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Entries in Los Angeles Angels (46)

Friday
Jul012011

Chatwood Finds Footing in Majors

Tyler Chatwood faced a daunting task when the Angels inserted him into the starting rotation this past April. The 21-year-old entered the year ranked as a top-100 prospect according to Baseball America, but he had all of 6.2 innings of Triple-A pitching under his belt and spent most of the 2010 season between High-A and Double-A. Chatwood's lack of upper-level experience showed in the Spring. But he has improved each month:

April: 0.67 K/BB ratio, 6.23 Fielding Independent Piching (FIP)

May: 1 K/BB, 4.01 FIP

June: 1.62 K/BB, 3.34 FIP

Chatwood's percentage of pitches thrown within the strike zone has increased from 44.7 in April to 47.9 percent in May and 48 percent in June. Consequently, his strike percentage has climbed: 55.4 percent in April, 59.2 percent in May and 60.6 percent in June.

The undersized right-hander relies heavily on a fastball that sits around 93 MPH and tops out at 97, throwing the pitch over three-quarters of the time while mixing in a few upper 70s curveballs and low-80s changeups. Chatwood is doing a better job of hitting his spots with his fastball, getting the pitch to cross the plate at the hitters' knees instead of missing to his armside:

Frequency of Chatwood's fastball location in April

Frequency of Chatwood's fastball location in May

Frequency of Chatwood's fastball location in JuneChatwood placed his fastball in the zone just 47.1 percent of the time during the season's opening month, but that figure bumped up to 47.8 percent in May and sits at 52 percent in June. For comparison, the league average is slightly under 52 percent.

His better-located fastball has been much more successful. Chatwood's heat had a .411 Weighted On-Base Average against in April. In May, that fell to .361. This month, Chatwood's fastball has a .290 wOBA against that bests the .338 league average.

With nascent breaking and off-speed stuff, Chatwood is certainly a work in progress. But at least his fastball has turned into a legitimate weapon with which he can combat big league hitters.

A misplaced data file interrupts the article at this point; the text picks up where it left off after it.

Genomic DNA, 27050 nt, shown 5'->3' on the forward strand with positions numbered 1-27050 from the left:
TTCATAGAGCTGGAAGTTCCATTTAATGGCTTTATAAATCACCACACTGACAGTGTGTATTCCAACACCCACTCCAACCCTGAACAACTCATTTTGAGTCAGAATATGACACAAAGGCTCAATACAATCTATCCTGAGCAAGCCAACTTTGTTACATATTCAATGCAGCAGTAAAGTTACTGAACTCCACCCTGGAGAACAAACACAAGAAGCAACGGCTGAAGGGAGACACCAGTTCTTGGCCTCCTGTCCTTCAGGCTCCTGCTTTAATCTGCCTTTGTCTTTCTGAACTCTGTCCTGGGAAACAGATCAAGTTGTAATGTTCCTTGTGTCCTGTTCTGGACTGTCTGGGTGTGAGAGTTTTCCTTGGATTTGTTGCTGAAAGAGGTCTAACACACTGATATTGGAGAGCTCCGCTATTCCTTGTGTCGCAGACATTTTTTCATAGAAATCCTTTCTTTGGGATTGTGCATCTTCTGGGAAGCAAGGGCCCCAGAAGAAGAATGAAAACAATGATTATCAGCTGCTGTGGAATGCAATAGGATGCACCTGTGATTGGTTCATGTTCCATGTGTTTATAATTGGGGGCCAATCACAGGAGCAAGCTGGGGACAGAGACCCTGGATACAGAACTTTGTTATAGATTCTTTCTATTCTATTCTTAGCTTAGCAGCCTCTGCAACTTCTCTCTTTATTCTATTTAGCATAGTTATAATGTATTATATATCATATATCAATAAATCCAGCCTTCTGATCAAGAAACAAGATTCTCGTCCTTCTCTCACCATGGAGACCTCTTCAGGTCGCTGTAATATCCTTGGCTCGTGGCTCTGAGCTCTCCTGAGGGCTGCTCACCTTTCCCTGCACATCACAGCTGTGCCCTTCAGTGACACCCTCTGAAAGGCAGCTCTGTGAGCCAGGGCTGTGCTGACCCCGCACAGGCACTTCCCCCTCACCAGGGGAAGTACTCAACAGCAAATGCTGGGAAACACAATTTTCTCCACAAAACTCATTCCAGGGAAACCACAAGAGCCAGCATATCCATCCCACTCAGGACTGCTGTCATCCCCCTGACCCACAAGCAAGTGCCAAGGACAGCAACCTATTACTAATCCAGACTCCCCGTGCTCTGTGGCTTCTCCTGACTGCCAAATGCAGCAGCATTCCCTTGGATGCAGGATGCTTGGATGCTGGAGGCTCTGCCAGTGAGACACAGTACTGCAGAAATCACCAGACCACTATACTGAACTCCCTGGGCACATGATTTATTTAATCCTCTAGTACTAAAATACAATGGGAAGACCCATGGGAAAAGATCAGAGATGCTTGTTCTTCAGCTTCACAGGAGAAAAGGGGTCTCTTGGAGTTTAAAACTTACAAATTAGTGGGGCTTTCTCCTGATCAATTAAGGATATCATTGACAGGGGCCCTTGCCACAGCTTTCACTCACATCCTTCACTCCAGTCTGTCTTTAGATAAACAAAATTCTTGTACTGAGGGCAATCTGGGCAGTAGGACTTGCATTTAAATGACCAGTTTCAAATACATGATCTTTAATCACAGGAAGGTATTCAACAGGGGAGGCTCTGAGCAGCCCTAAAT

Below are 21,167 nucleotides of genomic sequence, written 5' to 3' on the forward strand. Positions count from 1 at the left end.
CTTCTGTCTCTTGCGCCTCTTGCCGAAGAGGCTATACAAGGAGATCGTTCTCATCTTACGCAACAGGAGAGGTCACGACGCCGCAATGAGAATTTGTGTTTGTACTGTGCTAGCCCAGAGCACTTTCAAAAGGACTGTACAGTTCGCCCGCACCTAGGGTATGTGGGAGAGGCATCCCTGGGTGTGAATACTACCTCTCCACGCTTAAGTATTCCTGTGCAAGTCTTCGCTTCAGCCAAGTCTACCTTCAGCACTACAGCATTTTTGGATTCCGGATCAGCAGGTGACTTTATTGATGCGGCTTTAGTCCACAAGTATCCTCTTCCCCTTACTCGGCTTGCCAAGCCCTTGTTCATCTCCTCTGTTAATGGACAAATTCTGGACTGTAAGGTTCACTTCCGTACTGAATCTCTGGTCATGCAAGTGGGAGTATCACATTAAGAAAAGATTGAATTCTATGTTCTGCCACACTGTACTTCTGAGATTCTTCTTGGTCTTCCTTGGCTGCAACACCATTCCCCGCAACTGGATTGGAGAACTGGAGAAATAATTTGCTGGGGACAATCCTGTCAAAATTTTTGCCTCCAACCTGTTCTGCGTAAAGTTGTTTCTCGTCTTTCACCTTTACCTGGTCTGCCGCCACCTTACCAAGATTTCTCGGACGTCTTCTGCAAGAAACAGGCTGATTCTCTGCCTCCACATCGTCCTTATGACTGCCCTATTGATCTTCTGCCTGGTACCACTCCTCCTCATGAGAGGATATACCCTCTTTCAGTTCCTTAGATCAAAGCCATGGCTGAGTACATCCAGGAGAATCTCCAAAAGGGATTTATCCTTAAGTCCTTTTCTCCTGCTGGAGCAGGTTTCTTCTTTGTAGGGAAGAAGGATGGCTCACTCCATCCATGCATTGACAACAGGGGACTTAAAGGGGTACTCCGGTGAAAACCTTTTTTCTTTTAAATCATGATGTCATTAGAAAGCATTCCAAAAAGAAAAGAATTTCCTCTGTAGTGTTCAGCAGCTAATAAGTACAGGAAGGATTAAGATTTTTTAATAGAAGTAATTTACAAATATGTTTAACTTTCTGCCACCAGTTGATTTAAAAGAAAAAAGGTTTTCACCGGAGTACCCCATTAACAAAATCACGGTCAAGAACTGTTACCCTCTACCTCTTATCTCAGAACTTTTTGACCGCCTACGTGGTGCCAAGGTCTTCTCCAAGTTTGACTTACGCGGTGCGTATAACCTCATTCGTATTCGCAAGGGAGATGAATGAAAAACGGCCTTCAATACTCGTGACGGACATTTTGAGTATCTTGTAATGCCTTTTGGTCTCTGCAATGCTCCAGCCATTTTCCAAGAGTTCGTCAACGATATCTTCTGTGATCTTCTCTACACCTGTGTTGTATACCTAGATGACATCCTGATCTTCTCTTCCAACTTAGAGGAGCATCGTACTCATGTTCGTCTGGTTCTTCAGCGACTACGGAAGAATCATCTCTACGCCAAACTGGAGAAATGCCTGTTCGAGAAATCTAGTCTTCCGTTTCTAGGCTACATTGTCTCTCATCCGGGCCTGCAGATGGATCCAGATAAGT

Thursday
May052011

Erick Aybar and the Inside Strike

Erick Aybar (LAA) hit well in 2009, posting a .312/.353/.423 slash line, good for a wOBA of .334.  In 2010, that dropped to .253/.306/.330, a poor .282 wOBA.  So far in 2011, Aybar's averages are back up.  What changed from 2009 to 2010, and has it changed back?

Aybar is a switch hitter, with most of his at bats coming against right-handed pitching.  In 2009, umpires gave Erick the benefit of the doubt on pitches on the inside corner of the plate.

Erick Aybar, called strikes from right-handed pitchers, 2009.Umps called strikes wide on Erick, but he could take the inside pitch, and force pitchers to move farther over the plate, a better hitting zone.  In 2010, umpires were not as generous.

Erick Aybar, called strikes from right-handed pitchers, 2010.While he still got the low strike called a ball, the inside edge of the plate reverted rightfully to the pitcher.  You can see how this might hurt a batter.  He was hitting in pitchers counts more often, and right-handed opponents didn't need to move over the center of the plate as much.  His strikeout rate against RHP went from 10.6% in 2009 to 14.6% last season.

What about in 2011?

Erick Aybar, called strikes from right-handed pitchers, 2011.Erick gets a big chunk of the lower, inside part of the plate.  The upper inside edge still belongs to the pitcher.  With almost one quarter of the zone going Aybar's way, it no wonder his slash line is back up to .342/.364/.425 and his strikeout percentage is now to 11.3%.  I would be dubious of that much of the zone going his way the full season, but if can at least keep the lower inside edge, he might post good numbers again.

Tuesday
May032011

Dustin Pedroia's Excellent At Bat

In the bottom of the fifth inning Monday night, Dustin Pedroia (BOS) battled Jered Weaver (LAA) for 13 pitches, the batter eventually delivering a two-RBI single that resulted in the Red Sox taking the lead.  The following chart shows the pitches of the at bat overlayed on Dustin's hot zones since the start of the 2008 season:

Dustin Pedroia vs. Jered Weaver, May 2, 2011, bottom of the fifth inning.From the batter's point of view, this sequence shows Dustin's superb strike zone judgement.  He only swung at two pitches out of the strike zone (6 and 12), and they were both probably too close to take with two strikes and Weaver on the mound.  Dustin did not swing and miss in the sequence, nor did he take a strike.  Each swing resulted in a foul ball or ball in play.  In Moneyball terms, Pedroia's process was very good.

From the pitcher's point of view, Weaver mixed his pitches well in every dimension.  He used four different pitches during the sequence, four fastballs, three changeups, three sliders, and three cutters.  Three times he threw the same pitch on consecutive throws, but on almost every toss he changed location, up, down in and out.  Until the last three pitches, there was always something different about the previous pitch.

The last three pitches, however, is what did in Weaver.  Pitches 11 and 12 were classified as cutters and pitch 13 as a fastball, but the three had all about the same speed, spin and movement.  Pedroia basically saw the same pitch three times in a row for the first time during the at bat.  Note, too, that pitch 13 was higher on the corner than the other two, and that's right on the edge of a hot zone for Dustin.  Pedroia had the pitch timed, Weaver put it in a good location, and the single on pitch 13 turned the game around.  It was a classic battle between a fine pitcher and a fine hitter.